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Eight people were killed in a mass shooting in Atlanta, Georgia on March 16. Photo: Dia Dipasupil/Getty Images

The mass shootings at Atlanta spas is anti-Asian American hate at a boiling point

Six of the eight people killed in a mass shooting on March 17 were identified as Asian American. Four were Korean women.

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On Tuesday, March 16, Stop AAPI Hate, the nation’s leading coalition documenting and addressing anti-Asian hate and discrimination, released new numbers on recent anti-Asian hate crimes. Between March 19, 2020 and Feb. 28, 2021, they received 3,795 reports of hate incidents against Asian Americans and Pacific Islanders (AAPI’s.)

According to the reports, businesses are the primary sites of discrimination, and women are reporting hate crimes 2.3 times more than men. Chinese are the largest ethnic group (42.2%) that report experiencing hate, followed by Koreans (14.8%), Vietnamese (8.5%) and Filipinos (7.9%.)

 

 

Stop AAPI Hate released the data on Tuesday, and that night, a string of shootings at three massage parlors in Atlanta left eight people dead, six of them reported to be Asian women.

Though the motive has not been uncovered, officials and organizations have raised serious concerns that ethnicity was a driving factor for the perpetrator.

The shootings began at a parlor about 30 miles northeast of Atlanta, followed by two more at parlors in northeastern Atlanta. South Korea’s foreign ministry, which had been in contact with its consulate in Atlanta, confirmed that four of the six Asian American victims were Korean women.

A 21-year-old suspect was taken into custody on Tuesday night and police believe he was likely responsible for all three parlor attacks. The three parlors targeted were Young’s Asian Massage, Gold Massage Spa and Aroma Therapy Spa. 

U.S. Secretary of State Antony Blinken, who was in South Korea’s capital to meet with the nation’s foreign minister Chung Eui-yong, brought up the attacks in opening remarks on Wednesday, March 17.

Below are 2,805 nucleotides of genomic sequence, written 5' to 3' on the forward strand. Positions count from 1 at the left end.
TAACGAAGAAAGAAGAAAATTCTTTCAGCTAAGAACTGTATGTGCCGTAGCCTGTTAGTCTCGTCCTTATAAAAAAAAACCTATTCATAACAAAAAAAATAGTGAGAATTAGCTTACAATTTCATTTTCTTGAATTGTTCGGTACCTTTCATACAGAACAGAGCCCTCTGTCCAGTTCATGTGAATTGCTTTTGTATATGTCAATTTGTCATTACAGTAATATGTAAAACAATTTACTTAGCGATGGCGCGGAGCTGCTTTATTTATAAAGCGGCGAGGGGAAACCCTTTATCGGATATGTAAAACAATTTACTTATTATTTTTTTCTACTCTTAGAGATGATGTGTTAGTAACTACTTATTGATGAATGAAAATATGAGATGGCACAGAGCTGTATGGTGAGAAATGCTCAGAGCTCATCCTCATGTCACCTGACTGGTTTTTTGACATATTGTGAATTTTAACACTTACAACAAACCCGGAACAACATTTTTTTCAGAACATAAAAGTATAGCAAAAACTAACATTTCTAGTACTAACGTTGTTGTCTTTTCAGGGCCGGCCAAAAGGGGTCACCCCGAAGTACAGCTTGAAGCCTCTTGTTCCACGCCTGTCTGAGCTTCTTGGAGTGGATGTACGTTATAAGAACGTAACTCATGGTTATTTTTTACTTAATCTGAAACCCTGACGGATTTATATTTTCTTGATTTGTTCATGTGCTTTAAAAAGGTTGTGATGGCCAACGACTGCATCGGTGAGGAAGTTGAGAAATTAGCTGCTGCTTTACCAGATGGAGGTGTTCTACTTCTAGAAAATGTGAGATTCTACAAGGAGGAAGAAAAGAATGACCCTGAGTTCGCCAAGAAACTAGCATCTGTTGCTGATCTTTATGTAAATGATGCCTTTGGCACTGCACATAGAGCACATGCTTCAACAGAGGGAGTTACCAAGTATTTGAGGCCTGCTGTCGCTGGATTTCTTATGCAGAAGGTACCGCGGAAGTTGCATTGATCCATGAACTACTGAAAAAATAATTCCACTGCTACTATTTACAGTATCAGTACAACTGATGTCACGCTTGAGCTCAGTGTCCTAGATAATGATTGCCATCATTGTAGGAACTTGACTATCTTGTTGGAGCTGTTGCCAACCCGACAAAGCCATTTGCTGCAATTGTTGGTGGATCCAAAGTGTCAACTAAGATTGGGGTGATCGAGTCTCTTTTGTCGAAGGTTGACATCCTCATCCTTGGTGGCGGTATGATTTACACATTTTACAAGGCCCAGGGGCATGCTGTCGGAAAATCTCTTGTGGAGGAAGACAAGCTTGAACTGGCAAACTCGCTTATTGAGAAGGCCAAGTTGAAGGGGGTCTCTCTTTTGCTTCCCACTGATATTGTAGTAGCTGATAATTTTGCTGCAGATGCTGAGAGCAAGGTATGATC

Noting the foreign ministry’s report that four of the six women victims were of Korean descent, he expressed his sympathies to the victims’ families and “to anyone in the Korean community who is shaken and deeply disturbed by this incident.”

Rep. Judy Chu of California wrote in a statement on Wednesday that she was devastated to learn about the shootings and said that the Asian American community “has been facing a relentless increase in attacks and harassment over the past year.”

She encouraged her followers on Twitter to remember that words and rhetoric have real life consequences, and to stand up, condemn the violence and help #StopAsianHate.

Arizona Congressmen, Ruben Gallego, echoed similar sentiments on his Twitter account about the power of words, indirectly calling out former President Donald Trump’s careless and xenophobic usage of terms like “Wuhan virus.” 

A few other Latino politicians, including Sen. Julia Salazar, Reps. Ritchie Torres and Nydia Velazquez, commented on the shootings, speaking out against targeted racial violence and sending their sincere condolences to the victim’s family members and the Asian American community at large.

The anger and unrest that Asian Americans, especially women, are feeling right now is visceral and cannot be ignored. For change to occur, everyone needs to listen to those most impacted by this hatred and senseless violence.

Many Twitter users called attention to the history of violence towards Asian women in the massage parlor industry that are typically doing sex work. One user drew the connection between sexualized violence that Asian women face and how it’s intertwined with violence against those in the sex trade.

“That violence has been so deeply shaped by American imperial wars in Asia,” they wrote. 

In response to the shootings, Stop AAPI Hate released the following statement:

“The reported shootings of multiple Asian American women today in Atlanta is an unspeakable tragedy — for the families of the victims first and foremost, but also for the Asian American community, which has been reeling from high levels of racist attacks over the course of the past year.”

The organization stressed that this latest attack will only serve to worsen the fear and anxiety that the community is already experiencing. They cited the nearly 3,800 reports of hate incidents across the U.S that they’ve received since March 2020. 

“Not enough has been done to protect Asian Americans from heightened levels of hate, discrimination and violence. Concrete action must be taken now. Anything else is unacceptable,” they continued.

To conclude, Stop AAPI Hate expressed their condolences to the loved ones of the victims and to the Atlanta community of Asian Americans. Many other organizations, advocates and politicians sent out messages of empathy, frustration, and condemnation, with an emphasis on the pressing need for an end to this ongoing violence. 

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